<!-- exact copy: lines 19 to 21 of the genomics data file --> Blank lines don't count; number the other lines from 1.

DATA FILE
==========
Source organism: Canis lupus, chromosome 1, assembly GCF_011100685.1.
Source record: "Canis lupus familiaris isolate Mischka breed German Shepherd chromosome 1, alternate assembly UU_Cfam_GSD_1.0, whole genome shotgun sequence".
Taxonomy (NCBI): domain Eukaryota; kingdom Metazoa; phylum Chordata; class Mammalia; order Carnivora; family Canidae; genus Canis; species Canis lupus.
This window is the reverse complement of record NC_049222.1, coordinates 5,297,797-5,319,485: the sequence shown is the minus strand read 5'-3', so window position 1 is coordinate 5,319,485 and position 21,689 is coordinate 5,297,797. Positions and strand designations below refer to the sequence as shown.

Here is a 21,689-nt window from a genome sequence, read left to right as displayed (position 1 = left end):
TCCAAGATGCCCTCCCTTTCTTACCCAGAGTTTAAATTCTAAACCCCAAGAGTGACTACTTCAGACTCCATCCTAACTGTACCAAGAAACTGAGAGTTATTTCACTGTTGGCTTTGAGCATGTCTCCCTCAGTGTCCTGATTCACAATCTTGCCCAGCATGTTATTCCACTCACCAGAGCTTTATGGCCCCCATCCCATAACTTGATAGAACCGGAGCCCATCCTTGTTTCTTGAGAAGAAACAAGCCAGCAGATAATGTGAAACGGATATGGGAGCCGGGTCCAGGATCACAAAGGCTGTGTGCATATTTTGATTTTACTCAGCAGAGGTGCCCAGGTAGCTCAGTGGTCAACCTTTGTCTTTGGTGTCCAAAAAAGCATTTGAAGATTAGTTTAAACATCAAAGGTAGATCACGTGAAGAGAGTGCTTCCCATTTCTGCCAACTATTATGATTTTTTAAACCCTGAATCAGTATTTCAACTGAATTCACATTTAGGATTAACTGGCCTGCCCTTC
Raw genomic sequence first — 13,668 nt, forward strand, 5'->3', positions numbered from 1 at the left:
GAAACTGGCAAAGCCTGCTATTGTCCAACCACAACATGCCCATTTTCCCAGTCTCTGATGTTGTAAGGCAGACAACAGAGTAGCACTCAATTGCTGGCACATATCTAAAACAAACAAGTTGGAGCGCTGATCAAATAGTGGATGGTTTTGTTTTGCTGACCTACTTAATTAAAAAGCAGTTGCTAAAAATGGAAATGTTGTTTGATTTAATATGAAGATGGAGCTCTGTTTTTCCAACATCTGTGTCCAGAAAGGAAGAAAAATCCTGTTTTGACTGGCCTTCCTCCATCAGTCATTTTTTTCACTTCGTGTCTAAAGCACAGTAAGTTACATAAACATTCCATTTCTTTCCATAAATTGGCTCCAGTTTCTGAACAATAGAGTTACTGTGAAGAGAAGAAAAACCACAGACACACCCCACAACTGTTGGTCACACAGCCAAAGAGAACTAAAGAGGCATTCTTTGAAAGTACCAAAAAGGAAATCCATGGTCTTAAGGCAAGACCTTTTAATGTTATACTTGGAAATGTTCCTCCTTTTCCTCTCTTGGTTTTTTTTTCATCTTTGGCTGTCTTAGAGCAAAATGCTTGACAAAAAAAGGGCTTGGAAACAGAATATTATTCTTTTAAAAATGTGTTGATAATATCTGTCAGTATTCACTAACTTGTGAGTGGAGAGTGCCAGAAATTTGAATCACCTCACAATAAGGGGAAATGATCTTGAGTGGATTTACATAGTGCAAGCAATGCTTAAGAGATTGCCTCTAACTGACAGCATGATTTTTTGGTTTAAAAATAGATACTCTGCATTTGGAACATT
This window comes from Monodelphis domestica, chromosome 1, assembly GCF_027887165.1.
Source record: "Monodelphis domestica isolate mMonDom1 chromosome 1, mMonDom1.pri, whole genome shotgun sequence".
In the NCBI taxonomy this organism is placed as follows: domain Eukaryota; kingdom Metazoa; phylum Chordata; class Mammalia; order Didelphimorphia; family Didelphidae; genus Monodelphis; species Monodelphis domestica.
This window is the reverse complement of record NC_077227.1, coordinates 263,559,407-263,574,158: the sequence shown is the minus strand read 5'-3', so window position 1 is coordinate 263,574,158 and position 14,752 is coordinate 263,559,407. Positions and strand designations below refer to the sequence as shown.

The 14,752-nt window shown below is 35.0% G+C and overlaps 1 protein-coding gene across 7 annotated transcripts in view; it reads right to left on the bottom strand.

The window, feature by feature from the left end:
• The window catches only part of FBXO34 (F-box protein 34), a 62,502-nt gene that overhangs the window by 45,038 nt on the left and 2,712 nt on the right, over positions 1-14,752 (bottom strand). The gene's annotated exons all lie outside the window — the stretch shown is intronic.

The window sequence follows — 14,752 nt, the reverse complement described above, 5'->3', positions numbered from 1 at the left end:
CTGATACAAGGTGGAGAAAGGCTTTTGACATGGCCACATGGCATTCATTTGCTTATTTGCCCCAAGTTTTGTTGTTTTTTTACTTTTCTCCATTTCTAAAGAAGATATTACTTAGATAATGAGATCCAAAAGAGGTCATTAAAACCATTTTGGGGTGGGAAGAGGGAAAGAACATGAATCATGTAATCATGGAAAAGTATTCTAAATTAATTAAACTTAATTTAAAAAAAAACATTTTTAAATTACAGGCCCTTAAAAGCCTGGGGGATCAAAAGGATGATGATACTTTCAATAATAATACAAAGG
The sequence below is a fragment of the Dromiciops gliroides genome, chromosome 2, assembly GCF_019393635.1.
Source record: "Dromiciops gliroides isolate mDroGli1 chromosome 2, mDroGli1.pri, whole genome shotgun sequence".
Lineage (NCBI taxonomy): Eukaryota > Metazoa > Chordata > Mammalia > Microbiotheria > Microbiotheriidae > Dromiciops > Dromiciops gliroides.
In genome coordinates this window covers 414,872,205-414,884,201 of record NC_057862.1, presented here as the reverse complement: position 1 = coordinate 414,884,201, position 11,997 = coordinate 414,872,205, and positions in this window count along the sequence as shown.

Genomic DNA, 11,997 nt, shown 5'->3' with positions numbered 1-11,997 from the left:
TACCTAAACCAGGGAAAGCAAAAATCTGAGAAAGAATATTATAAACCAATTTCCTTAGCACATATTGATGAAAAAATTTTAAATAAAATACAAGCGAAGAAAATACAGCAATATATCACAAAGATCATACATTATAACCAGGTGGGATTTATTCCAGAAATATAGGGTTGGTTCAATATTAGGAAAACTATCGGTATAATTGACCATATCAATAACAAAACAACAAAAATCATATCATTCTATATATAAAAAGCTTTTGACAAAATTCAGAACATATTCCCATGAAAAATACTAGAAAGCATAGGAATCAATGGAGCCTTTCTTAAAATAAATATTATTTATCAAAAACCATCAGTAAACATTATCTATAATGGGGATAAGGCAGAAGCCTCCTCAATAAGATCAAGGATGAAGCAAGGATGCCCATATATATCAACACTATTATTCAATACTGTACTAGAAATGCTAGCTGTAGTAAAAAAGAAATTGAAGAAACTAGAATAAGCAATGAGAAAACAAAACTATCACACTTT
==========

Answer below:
Source record: "Dromiciops gliroides isolate mDroGli1 chromosome 2, mDroGli1.pri, whole genome shotgun sequence".
Lineage (NCBI taxonomy): Eukaryota > Metazoa > Chordata > Mammalia > Microbiotheria > Microbiotheriidae > Dromiciops > Dromiciops gliroides.
In genome coordinates this window covers 414,872,205-414,884,201 of record NC_057862.1, presented here as the reverse complement: position 1 = coordinate 414,884,201, position 11,997 = coordinate 414,872,205, and positions in this window count along the sequence as shown.